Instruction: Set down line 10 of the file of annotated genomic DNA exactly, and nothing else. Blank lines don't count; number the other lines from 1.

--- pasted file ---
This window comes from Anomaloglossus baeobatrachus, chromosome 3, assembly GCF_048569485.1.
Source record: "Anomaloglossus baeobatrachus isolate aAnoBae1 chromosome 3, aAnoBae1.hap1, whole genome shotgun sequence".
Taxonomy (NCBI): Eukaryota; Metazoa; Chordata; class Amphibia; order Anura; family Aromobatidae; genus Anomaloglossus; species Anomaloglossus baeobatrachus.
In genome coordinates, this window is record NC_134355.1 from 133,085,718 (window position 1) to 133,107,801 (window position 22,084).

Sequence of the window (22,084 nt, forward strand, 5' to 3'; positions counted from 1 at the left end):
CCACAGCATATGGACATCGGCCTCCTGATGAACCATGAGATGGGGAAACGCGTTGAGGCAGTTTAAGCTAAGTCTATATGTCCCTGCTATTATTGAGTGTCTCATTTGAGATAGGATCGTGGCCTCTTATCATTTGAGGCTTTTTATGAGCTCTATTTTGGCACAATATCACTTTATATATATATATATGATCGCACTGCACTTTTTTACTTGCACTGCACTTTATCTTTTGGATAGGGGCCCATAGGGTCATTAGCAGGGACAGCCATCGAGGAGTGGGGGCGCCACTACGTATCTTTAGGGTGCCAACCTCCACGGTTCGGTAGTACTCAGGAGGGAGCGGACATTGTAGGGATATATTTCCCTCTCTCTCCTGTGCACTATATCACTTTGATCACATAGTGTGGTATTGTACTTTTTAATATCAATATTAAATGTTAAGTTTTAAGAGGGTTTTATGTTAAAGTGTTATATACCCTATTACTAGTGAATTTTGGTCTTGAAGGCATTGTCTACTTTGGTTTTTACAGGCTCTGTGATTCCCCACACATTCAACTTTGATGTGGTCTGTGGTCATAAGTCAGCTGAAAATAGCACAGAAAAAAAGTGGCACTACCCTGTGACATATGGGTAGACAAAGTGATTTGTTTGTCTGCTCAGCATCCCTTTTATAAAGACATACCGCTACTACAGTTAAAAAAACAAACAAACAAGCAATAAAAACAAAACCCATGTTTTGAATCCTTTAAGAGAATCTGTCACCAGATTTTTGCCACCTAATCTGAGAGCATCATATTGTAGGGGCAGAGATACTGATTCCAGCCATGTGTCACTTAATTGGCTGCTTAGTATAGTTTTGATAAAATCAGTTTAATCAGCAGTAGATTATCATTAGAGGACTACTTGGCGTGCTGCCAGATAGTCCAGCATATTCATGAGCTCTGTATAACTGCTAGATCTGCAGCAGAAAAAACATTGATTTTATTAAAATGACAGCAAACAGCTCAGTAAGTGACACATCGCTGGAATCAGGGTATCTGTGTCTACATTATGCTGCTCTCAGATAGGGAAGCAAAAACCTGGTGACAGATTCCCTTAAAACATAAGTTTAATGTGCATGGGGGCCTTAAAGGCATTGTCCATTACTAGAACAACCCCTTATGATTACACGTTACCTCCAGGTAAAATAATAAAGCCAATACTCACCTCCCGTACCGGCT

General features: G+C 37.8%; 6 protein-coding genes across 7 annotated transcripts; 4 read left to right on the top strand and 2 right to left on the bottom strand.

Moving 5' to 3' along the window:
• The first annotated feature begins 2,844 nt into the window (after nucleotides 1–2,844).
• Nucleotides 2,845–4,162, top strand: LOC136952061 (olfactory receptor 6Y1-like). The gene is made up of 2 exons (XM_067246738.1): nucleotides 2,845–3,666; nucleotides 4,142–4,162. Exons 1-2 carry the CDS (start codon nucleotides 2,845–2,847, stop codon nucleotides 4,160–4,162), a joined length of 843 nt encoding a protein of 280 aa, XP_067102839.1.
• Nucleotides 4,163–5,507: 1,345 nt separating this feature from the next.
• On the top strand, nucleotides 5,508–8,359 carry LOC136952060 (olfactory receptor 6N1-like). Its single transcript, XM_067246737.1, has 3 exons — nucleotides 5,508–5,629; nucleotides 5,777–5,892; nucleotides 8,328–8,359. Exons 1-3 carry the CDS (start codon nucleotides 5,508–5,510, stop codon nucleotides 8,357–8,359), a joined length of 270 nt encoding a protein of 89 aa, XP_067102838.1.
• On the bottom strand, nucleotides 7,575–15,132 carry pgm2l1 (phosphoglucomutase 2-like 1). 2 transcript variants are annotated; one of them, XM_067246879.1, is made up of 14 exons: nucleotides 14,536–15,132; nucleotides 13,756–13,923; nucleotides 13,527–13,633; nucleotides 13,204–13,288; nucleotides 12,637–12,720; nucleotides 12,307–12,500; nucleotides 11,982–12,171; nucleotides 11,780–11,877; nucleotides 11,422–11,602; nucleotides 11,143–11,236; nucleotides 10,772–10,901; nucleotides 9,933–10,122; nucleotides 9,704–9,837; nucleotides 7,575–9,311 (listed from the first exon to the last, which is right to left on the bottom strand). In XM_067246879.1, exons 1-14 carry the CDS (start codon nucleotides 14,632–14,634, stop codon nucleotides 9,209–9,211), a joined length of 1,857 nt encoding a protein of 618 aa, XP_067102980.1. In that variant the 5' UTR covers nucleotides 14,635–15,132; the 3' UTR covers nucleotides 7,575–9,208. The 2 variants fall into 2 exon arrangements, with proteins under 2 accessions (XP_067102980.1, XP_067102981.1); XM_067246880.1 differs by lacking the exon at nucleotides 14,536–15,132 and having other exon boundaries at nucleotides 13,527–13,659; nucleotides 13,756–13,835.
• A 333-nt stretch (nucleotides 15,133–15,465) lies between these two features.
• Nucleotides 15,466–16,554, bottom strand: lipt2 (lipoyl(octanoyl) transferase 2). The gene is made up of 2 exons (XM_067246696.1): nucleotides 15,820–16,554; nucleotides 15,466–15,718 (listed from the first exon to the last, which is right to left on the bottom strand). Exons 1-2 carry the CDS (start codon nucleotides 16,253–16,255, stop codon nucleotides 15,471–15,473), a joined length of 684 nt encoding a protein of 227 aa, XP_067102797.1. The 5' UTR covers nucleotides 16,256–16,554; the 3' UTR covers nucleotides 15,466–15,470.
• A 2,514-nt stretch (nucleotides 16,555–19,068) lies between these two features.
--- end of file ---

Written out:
• Nucleotides 2,845–4,162, top strand: LOC136952061 (olfactory receptor 6Y1-like). The gene is made up of 2 exons (XM_067246738.1): nucleotides 2,845–3,666; nucleotides 4,142–4,162. Exons 1-2 carry the CDS (start codon nucleotides 2,845–2,847, stop codon nucleotides 4,160–4,162), a joined length of 843 nt encoding a protein of 280 aa, XP_067102839.1.